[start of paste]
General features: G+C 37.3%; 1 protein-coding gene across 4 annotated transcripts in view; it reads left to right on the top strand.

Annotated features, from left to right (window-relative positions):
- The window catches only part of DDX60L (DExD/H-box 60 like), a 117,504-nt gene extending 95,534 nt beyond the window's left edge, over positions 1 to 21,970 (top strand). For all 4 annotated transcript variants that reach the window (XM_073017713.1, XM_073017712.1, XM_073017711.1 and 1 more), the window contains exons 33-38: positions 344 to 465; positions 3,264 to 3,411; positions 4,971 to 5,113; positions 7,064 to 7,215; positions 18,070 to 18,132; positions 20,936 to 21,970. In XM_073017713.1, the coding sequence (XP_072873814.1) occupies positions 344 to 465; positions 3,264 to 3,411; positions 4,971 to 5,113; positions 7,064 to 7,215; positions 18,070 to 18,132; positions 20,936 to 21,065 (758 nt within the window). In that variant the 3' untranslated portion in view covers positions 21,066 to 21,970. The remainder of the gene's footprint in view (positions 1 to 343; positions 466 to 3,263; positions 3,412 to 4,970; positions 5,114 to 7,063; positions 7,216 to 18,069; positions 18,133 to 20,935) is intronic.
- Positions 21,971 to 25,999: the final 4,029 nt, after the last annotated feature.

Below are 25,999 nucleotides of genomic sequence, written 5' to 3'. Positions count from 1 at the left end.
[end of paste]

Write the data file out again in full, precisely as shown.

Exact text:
General features: G+C 37.3%; 1 protein-coding gene across 4 annotated transcripts in view; it reads left to right on the top strand.

Annotated features, from left to right (window-relative positions):
- The window catches only part of DDX60L (DExD/H-box 60 like), a 117,504-nt gene extending 95,534 nt beyond the window's left edge, over positions 1 to 21,970 (top strand). For all 4 annotated transcript variants that reach the window (XM_073017713.1, XM_073017712.1, XM_073017711.1 and 1 more), the window contains exons 33-38: positions 344 to 465; positions 3,264 to 3,411; positions 4,971 to 5,113; positions 7,064 to 7,215; positions 18,070 to 18,132; positions 20,936 to 21,970. In XM_073017713.1, the coding sequence (XP_072873814.1) occupies positions 344 to 465; positions 3,264 to 3,411; positions 4,971 to 5,113; positions 7,064 to 7,215; positions 18,070 to 18,132; positions 20,936 to 21,065 (758 nt within the window). In that variant the 3' untranslated portion in view covers positions 21,066 to 21,970. The remainder of the gene's footprint in view (positions 1 to 343; positions 466 to 3,263; positions 3,412 to 4,970; positions 5,114 to 7,063; positions 7,216 to 18,069; positions 18,133 to 20,935) is intronic.
- Positions 21,971 to 25,999: the final 4,029 nt, after the last annotated feature.

Below are 25,999 nucleotides of genomic sequence, written 5' to 3'. Positions count from 1 at the left end.